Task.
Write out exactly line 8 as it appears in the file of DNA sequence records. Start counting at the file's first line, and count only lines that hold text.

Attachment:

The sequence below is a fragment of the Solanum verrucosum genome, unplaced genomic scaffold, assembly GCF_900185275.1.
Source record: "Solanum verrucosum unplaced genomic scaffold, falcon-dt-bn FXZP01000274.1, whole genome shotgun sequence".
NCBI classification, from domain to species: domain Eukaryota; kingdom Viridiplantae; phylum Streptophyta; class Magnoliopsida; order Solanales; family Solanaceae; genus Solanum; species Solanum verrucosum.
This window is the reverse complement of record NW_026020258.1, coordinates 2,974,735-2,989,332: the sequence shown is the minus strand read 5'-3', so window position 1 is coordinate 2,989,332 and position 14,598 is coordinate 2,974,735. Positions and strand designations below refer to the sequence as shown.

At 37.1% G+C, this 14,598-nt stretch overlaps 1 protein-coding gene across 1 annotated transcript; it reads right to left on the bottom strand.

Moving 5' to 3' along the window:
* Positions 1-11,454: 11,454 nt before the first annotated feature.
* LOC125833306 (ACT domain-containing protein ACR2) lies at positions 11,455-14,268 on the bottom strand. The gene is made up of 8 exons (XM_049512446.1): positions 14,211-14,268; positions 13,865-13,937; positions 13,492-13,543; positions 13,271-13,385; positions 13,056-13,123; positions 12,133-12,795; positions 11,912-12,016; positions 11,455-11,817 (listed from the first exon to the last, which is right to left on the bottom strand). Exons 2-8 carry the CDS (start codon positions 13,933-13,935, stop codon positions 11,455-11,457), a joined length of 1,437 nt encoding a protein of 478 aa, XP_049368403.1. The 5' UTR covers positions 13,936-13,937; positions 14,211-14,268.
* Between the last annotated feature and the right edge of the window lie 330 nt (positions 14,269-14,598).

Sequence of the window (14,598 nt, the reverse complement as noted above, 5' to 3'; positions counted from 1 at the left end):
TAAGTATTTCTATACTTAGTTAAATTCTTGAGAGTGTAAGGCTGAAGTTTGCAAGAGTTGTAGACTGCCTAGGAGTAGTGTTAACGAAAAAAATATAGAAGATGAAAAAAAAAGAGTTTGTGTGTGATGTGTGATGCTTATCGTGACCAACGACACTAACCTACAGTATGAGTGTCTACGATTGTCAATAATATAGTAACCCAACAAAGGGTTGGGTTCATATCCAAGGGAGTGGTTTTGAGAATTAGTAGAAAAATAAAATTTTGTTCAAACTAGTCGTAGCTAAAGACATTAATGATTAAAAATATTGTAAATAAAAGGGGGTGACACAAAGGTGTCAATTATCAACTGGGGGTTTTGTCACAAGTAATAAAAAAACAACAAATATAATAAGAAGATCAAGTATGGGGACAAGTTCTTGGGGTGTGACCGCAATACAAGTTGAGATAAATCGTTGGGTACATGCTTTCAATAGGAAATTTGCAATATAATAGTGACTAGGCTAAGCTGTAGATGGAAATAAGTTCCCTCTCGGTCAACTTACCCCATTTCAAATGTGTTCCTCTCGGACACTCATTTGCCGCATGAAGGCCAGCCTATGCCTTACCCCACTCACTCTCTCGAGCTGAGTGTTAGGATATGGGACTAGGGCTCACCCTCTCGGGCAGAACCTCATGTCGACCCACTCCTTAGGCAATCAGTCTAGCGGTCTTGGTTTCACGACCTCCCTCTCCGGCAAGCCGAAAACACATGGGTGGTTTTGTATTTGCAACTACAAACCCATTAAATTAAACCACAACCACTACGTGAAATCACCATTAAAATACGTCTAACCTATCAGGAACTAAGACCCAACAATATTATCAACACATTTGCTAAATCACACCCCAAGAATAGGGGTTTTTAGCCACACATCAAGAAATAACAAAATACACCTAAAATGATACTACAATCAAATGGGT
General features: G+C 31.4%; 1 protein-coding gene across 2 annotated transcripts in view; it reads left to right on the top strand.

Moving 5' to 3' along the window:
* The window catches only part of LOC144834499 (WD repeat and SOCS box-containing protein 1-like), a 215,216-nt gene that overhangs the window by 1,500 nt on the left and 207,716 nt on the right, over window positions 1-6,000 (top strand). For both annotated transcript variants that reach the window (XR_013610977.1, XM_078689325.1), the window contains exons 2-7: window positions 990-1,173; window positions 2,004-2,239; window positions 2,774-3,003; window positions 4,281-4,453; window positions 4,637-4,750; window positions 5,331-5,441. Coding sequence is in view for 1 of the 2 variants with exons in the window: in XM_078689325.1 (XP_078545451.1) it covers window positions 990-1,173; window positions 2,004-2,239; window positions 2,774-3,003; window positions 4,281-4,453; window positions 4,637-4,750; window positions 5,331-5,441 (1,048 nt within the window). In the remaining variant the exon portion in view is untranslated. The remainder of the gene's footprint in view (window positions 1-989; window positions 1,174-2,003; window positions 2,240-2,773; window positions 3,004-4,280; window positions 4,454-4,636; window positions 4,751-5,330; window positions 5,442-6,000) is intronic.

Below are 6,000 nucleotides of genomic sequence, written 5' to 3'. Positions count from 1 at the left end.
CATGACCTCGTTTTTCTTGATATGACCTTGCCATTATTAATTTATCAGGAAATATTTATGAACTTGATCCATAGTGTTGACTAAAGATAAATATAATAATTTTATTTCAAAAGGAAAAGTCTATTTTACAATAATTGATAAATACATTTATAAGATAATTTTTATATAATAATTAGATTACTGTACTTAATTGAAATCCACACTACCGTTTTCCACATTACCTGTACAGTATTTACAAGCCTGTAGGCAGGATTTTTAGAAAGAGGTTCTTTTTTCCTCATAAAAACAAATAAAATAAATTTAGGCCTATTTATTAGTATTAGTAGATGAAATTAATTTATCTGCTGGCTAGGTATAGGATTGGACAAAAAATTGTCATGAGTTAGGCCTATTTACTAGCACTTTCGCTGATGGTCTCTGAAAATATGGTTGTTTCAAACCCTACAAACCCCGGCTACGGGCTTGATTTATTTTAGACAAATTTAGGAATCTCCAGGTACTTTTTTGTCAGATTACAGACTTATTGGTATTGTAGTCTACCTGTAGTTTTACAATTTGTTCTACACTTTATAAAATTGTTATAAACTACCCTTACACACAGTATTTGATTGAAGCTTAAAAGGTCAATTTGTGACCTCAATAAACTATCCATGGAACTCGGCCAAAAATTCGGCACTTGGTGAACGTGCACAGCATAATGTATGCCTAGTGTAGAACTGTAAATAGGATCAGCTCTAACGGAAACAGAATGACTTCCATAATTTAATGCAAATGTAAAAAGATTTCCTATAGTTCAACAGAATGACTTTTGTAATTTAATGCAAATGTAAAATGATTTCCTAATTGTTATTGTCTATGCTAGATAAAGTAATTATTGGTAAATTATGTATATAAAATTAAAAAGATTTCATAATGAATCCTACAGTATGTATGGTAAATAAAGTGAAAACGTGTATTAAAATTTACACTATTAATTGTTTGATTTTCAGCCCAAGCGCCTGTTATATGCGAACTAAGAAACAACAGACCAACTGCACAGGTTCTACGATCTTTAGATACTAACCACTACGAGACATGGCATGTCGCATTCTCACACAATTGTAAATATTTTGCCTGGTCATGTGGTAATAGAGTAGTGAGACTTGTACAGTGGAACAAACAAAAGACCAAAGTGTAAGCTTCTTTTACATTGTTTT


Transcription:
* LOC125833306 (ACT domain-containing protein ACR2) lies at positions 11,455-14,268 on the bottom strand. The gene is made up of 8 exons (XM_049512446.1): positions 14,211-14,268; positions 13,865-13,937; positions 13,492-13,543; positions 13,271-13,385; positions 13,056-13,123; positions 12,133-12,795; positions 11,912-12,016; positions 11,455-11,817 (listed from the first exon to the last, which is right to left on the bottom strand). Exons 2-8 carry the CDS (start codon positions 13,933-13,935, stop codon positions 11,455-11,457), a joined length of 1,437 nt encoding a protein of 478 aa, XP_049368403.1. The 5' UTR covers positions 13,936-13,937; positions 14,211-14,268.